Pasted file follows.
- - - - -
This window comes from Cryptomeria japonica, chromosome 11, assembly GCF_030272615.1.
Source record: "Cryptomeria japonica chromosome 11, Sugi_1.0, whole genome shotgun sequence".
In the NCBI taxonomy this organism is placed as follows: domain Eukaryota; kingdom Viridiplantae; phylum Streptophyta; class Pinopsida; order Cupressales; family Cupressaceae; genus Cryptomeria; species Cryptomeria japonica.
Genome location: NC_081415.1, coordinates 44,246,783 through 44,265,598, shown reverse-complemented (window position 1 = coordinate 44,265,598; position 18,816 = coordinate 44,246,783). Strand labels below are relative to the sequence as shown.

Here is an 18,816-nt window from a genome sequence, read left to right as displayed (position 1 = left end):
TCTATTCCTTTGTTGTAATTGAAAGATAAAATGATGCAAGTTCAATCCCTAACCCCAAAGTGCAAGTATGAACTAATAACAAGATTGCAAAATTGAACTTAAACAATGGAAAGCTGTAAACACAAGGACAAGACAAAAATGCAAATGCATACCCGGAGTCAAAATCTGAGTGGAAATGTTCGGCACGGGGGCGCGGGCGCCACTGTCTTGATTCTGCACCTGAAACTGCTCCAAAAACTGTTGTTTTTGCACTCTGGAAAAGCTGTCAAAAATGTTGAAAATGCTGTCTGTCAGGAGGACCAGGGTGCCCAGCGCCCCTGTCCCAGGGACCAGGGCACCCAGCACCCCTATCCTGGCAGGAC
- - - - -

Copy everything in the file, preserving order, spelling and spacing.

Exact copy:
This window comes from Cryptomeria japonica, chromosome 11, assembly GCF_030272615.1.
Source record: "Cryptomeria japonica chromosome 11, Sugi_1.0, whole genome shotgun sequence".
In the NCBI taxonomy this organism is placed as follows: domain Eukaryota; kingdom Viridiplantae; phylum Streptophyta; class Pinopsida; order Cupressales; family Cupressaceae; genus Cryptomeria; species Cryptomeria japonica.
Genome location: NC_081415.1, coordinates 44,246,783 through 44,265,598, shown reverse-complemented (window position 1 = coordinate 44,265,598; position 18,816 = coordinate 44,246,783). Strand labels below are relative to the sequence as shown.

Here is an 18,816-nt window from a genome sequence, read left to right as displayed (position 1 = left end):
TCTATTCCTTTGTTGTAATTGAAAGATAAAATGATGCAAGTTCAATCCCTAACCCCAAAGTGCAAGTATGAACTAATAACAAGATTGCAAAATTGAACTTAAACAATGGAAAGCTGTAAACACAAGGACAAGACAAAAATGCAAATGCATACCCGGAGTCAAAATCTGAGTGGAAATGTTCGGCACGGGGGCGCGGGCGCCACTGTCTTGATTCTGCACCTGAAACTGCTCCAAAAACTGTTGTTTTTGCACTCTGGAAAAGCTGTCAAAAATGTTGAAAATGCTGTCTGTCAGGAGGACCAGGGTGCCCAGCGCCCCTGTCCCAGGGACCAGGGCACCCAGCACCCCTATCCTGGCAGGAC